What’s In My Name

My Jewish ancestors teach that a good name is an inheritance. My name is Janine Julia Yenta Yedidah Jankovitz. Before I was born it was decided that I was to be named after my deceased, paternal grandmother Julia, and since my father’s initials are “JJJ”, it was also decided that my initials were to be “JJJ” as well. While looking in a name dictionary under “J”, my mother found the name “Janine”. She and my father argued about which would come first, “Janine” or “Julia”. My mother settled the argument once and for all when she explained that  if my name was to be “Julia Janine” my future classmates would surely call me “Ju” for short and when sounded out, “Ju” sounds a whole lot similar to “Jew” and did my father, a child of Holocaust survivors, really want people to call his daughter “Jew”? This was how my beloved, albeit paranoid, mother saved me from a life of adolescent torture. That, or she was tired of Annie Hall jokes.

Now, Grandma Julia’s name was originally “Yenta”; she only became “Julia” when the family immigrated to America in 1960. So when I was born, my parents also gave me the name “Yenta” as my Hebrew name (even though it’s really Yiddish, but America Jews don’t really know better). However, on the cusp of becoming a Bat Mitzvah, my parents decided there was “absolutely no way” that I was to be called up to Torah in front of the entire Jewish community as “Yenta”. “Yenta” was a name associated with old women, kind of like “Beatrice”. Somewhere along the way in Yiddish culture “Yenta” also become synonymous with “gossiper” and being called up to Torah in the 20 century as “gossiper” was just not going to fly.  My parents decided, at random, that I was now to be called to Torah as “Yochana”. No one cared to ask the girl who was being called to Torah in the first place, but if they had asked me I would have explained that I was proud of my Yiddish roots and wished to remain “Yenta”. No one ever consults the little guy.

“Yochana” has never felt authentic to me, not the way “Yenta” has, but when I explain to others that my name really is “Yenta”, people giggle. Who cares, right? Well, take it from me, in the spiritually awesome moment when you are standing in front of the congregation about to read Holy Scripture, it’s annoying to have the congregation giggle at the mention of your name.

This whole megillah with my Hebrew name wouldn’t really have mattered past my Bat Mitzvah if I was not active in the Jewish community. However, I am both professionally and personally entrenched in the Jewish world. Three years ago, I decided it was time for a new name. This time I was going to assert my adulthood and choose a fitting name for myself. I chose “Yochevet”, after Moses’ mother. Moses is my favorite Torah action hero, and “Yochevet” went nicely with the alliteration: Janine Julia Yenta Yochevet Jankovitz. When I announced to my family at the kitchen table about my plan, my father replied with little interest, and said, “do what you want.” (Thanks Dad). My sister, Selena, looked at him in horror and then exclaimed, “But I’m Yochevet!” My father turned to Selena and said, “No, you’re Yehudah.” My sister responded, “Dad, you gave me the name “Yochevet”…You were present for my birth! Do you seriously not remember?” She then looked across the table at me and said,  “No, Janine, you cannot have my name.”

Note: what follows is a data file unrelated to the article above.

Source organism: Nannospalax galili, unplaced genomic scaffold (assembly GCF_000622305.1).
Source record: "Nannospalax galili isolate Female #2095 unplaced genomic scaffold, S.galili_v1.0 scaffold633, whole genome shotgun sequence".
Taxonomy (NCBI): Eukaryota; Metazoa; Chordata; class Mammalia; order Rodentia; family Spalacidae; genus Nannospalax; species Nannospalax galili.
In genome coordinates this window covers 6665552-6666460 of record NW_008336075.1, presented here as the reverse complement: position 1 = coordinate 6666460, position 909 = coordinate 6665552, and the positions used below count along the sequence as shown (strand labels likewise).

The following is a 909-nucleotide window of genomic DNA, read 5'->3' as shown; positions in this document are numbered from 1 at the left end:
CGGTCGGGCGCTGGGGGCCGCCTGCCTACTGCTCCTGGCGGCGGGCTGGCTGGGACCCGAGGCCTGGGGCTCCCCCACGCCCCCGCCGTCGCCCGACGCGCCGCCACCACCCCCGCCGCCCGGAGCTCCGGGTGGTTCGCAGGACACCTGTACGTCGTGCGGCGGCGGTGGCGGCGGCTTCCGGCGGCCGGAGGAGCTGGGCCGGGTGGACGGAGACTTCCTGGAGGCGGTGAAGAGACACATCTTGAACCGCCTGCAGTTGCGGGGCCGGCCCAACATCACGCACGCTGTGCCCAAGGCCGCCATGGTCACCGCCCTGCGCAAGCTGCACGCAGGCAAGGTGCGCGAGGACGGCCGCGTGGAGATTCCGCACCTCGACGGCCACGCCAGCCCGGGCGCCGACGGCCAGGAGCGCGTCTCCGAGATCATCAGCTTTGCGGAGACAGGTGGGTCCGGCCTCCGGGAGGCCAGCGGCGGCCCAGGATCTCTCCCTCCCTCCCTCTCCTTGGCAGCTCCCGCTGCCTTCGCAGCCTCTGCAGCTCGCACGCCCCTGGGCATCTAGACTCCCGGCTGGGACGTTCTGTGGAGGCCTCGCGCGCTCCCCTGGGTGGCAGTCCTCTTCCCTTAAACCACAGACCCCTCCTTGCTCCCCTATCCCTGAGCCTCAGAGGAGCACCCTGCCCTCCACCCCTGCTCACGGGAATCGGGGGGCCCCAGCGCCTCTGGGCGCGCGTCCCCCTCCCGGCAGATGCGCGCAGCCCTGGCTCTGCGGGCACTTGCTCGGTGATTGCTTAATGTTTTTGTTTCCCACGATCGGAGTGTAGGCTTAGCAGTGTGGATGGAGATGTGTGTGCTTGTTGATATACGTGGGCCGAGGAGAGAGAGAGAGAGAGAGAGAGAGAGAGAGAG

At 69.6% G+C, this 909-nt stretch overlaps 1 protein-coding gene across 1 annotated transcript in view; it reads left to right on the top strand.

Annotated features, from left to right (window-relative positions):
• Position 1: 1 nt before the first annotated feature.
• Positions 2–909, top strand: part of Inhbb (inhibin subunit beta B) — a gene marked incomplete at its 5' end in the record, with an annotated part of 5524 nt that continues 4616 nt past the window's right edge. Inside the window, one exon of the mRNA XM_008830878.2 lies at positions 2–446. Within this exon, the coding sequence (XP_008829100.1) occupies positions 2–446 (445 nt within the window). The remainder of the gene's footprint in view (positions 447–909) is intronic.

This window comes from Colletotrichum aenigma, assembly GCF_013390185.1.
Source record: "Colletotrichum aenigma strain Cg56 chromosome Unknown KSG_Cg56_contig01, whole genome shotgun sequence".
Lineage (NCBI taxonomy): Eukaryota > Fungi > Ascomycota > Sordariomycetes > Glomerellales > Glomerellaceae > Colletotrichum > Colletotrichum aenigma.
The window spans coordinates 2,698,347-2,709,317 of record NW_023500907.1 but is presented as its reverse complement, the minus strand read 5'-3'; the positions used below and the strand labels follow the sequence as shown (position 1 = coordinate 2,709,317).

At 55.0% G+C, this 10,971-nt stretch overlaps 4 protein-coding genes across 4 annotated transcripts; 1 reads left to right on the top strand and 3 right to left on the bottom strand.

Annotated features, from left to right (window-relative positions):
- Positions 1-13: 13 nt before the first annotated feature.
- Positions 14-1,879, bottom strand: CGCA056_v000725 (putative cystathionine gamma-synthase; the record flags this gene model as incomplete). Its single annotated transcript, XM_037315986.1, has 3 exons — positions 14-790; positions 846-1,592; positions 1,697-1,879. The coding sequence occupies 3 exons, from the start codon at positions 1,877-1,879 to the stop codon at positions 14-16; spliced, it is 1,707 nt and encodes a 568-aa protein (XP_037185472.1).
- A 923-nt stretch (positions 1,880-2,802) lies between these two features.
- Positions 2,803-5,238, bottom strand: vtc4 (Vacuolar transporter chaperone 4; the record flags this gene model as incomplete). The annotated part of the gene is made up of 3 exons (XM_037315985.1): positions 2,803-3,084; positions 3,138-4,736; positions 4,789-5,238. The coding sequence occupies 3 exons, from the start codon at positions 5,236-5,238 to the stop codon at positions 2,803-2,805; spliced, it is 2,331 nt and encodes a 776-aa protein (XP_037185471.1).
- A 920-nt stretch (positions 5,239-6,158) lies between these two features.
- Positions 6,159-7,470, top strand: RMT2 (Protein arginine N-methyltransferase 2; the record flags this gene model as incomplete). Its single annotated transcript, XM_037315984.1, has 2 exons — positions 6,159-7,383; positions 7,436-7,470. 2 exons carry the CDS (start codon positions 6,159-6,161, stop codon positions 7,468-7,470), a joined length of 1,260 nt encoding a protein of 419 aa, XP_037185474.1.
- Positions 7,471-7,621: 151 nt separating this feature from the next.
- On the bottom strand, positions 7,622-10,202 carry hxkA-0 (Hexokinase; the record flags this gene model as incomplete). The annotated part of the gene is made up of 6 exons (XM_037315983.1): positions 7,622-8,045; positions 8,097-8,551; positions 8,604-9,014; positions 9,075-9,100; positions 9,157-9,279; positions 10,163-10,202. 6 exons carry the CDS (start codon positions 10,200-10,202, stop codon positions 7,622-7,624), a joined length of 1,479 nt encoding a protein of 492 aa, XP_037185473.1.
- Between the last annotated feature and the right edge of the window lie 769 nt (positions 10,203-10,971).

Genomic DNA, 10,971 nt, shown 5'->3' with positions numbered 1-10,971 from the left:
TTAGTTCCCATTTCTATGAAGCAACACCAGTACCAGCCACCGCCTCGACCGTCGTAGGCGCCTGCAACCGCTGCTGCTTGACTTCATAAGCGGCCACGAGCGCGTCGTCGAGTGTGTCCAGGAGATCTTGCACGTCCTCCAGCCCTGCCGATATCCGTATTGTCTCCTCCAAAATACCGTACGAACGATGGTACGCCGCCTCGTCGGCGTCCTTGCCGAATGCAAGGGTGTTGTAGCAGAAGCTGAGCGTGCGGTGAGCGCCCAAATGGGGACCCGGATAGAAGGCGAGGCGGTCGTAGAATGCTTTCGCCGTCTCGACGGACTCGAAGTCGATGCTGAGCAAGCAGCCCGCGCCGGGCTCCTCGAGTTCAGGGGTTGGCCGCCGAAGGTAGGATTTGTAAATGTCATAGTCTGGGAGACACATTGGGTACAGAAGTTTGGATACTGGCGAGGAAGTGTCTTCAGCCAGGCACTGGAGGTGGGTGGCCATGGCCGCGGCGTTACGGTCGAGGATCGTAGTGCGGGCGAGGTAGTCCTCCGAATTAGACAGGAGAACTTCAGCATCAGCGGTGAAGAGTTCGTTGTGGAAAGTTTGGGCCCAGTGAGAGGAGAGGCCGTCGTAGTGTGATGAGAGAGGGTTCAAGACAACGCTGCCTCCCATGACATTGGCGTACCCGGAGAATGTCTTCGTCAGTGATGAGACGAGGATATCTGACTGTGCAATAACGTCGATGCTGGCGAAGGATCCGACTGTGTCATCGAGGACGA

I was crushed. “Yochevet” was obviously destined for me. I mean, I have watched “The Ten Commandments” at least fifteen times more than her and I owned a Moses action figure- complete with removable tablets and staff. My sister was just too stubborn to relinquish it (she’s so selfish!). I had no choice but to stick with the name “Yenta”. “Yochana” was tossed out, but I still faced the giggles whenever I said my name. That was, until a few months ago when I came across the name “Yedidah”.

Yedidah comes from the name “Yedidela” or “beloved of God”. I was immediately drawn to it. Yedidah. It sounded like a sound from a niggun, a wordless melody sung by Jews on Shabbas. I could hear it being sung over the Shabbas table -Ye-di-dah-Ye-di-dah-Ye-di-dah!  It incorporated my love of Jewish spirituality and traditional, religious song.

“Yedidah” sounded like me. Finally, all the pieces came together to create a name for myself. I am my mother’s favorite name “Janine”; my grandmother’s legacy “Julia Yenta”; the name that spoke to who I really was as an adult “Yedidah”; and my family name that made it to America “Jankovitz”, or “child of Yisrael”.

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One thought on “What’s In My Name

  1. m.w.egan says:

    Earlier today I was looking through a roster of the students I had in 2006, the last semester I taught. The last (and best) course I taught had the nebulous and impossible title “Religion and Science.” I remember it being such a harrowing experience, a young graduate student preparing for a senior-level course, frantically trying to learn everything I could about each subject daily, knowing I’d be entering a veritable lion’s den of opinions.

    From that time, there are a handful of students whose names I remember. With you, the alliteration obviously helped. Looking you up, I’m so glad to see that what made you a good writer then makes you a better one now; you’re a storyteller with a perpetually-refreshing self-awareness and a healthy dose of depreciation that, just as it did when you were a student, puts your readers at ease, reminding us that despite our disparate backgrounds, we’re all in this irreducible experience together.

    Drop me a line when you’re able!

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